Government inspection of the aviation sector and the current poor economic situation have forced down the number of private jets operating in Nigeria by 46% according to BusinessDay report.
In 2015 and 2016, 67 jets were registered with NCAA, 31 of which have been removed from NCAA’s register. Most of them were either sold or returned to their owners abroad.
Out of the 36 registered aircrafts, half are owned by the state the other half belonged to private individuals and companies.
Dung Pam, chairman, Governing Board of the Aviation Safety Initiative (NASI) while giving reasons for the prevalence of unregistered jets in Nigeria said most operators do not want their jets to be under supervision of the NCAA, hence they registered the jets outside Nigeria, buts these jets are being flown as private jets in the country.
“The number of charter and private jets registered in the country will reduce because a lot of people who own business jets are people known to have had highly-placed friends in previous governments, yet with little verifiable means of livelihood,” he explained.
According to him, since 2015 when President Muhammadu Buhari came into power, close to 30% of those jets could no longer be found in the country. “The operators took them to other countries where they registered and kept them for safe keeping. Most of the jets that are private are the ones belonging to Theopilus Yakubu Danjuma and Aliko Dangote but other operators used their own jets for charter and commercial purposes.”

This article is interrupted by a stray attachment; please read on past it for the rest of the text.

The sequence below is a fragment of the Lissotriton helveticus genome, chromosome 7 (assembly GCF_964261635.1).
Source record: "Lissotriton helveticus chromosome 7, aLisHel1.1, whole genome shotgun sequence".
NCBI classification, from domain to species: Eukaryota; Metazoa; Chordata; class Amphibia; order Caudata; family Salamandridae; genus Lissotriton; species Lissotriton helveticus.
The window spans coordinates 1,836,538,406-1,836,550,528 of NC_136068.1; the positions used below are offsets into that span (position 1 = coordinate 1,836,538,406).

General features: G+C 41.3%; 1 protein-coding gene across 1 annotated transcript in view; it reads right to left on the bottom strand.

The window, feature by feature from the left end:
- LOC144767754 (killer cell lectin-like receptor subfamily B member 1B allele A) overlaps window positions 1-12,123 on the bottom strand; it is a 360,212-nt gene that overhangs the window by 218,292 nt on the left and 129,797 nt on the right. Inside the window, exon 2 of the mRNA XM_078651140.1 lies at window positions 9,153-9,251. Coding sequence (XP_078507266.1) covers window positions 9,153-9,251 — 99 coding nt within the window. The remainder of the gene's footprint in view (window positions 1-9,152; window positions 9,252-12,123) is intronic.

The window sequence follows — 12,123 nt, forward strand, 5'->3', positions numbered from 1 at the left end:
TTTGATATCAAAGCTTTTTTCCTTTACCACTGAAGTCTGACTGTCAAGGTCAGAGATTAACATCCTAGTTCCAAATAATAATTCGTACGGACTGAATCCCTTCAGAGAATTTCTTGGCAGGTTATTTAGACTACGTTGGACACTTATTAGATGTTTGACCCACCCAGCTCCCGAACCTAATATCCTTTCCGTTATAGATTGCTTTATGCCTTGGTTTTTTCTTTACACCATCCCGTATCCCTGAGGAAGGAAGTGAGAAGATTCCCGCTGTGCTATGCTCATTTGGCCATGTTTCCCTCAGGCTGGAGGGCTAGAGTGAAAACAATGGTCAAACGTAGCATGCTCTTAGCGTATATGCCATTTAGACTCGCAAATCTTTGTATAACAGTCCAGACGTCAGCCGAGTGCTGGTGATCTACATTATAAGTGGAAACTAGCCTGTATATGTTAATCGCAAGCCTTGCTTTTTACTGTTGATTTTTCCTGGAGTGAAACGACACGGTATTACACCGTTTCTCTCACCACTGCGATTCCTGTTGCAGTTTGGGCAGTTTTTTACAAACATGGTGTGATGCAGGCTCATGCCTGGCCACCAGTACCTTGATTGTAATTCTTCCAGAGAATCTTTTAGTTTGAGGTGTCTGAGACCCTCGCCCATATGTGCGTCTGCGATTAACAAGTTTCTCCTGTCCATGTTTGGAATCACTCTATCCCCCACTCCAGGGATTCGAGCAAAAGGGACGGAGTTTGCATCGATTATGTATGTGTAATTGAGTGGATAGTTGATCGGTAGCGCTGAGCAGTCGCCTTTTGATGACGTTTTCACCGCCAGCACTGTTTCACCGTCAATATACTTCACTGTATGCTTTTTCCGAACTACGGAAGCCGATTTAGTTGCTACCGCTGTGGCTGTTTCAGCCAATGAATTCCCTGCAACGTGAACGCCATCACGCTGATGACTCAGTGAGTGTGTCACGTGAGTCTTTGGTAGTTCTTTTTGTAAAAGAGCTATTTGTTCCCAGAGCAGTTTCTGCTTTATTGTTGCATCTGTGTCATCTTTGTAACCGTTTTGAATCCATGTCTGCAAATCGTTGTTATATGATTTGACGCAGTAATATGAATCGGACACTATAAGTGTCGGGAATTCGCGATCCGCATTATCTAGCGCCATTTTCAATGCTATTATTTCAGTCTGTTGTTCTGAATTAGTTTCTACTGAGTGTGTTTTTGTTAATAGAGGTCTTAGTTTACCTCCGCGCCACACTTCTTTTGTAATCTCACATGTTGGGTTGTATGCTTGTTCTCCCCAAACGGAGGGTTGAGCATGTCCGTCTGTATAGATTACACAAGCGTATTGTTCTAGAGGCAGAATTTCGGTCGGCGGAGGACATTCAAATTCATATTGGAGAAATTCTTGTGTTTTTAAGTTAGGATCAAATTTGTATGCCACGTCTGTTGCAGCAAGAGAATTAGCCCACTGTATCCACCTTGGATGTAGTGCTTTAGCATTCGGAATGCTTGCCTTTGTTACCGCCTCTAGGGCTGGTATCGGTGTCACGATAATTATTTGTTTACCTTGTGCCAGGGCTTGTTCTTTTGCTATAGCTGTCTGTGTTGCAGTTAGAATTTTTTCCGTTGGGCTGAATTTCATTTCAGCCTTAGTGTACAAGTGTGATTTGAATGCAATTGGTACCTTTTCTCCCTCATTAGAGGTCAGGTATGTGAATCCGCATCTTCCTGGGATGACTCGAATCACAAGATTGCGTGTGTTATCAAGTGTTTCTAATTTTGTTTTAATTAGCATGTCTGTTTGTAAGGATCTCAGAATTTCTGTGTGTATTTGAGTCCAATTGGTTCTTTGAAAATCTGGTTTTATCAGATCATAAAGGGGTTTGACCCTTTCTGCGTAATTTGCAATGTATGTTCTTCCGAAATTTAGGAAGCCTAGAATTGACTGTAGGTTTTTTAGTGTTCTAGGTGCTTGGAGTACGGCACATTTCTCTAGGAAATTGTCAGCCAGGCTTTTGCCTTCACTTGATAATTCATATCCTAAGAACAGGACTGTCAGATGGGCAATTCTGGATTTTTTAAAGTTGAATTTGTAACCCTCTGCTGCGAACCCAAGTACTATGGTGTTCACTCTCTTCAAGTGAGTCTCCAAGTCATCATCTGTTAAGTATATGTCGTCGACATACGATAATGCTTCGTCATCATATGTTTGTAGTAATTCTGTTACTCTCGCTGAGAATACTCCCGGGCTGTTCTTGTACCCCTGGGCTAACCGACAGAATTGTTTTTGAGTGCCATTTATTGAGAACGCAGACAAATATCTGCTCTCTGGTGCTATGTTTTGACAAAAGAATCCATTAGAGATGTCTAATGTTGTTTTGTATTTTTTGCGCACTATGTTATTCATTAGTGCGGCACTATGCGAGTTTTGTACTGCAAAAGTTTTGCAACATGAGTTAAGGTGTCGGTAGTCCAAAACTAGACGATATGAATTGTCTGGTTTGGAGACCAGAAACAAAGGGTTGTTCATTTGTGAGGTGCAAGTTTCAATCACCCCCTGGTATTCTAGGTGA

However, operators of charter jets are unhappy about the development. Segun Demuren, managing director of Evergreen Apple Nigeria Limited, a private charter terminal operator and aircraft maintenance centre, said the issue on certain public official over the use of charter jets should not be used to endanger their businesses. He said this may send wrong signal about government officials hiring business jets.
In addition, Nurudeen Abdulkareem, President of the Ilorin International Aviation College, who hinged the current dwindling number of private jets in the country on the economic recession, noted that moving an aircraft out because of the recession is a wise decision.
“If operators cannot thrive in their business, it is better they move somewhere with brighter prospects, instead of incurring unsustainable overhead debts,” he explained.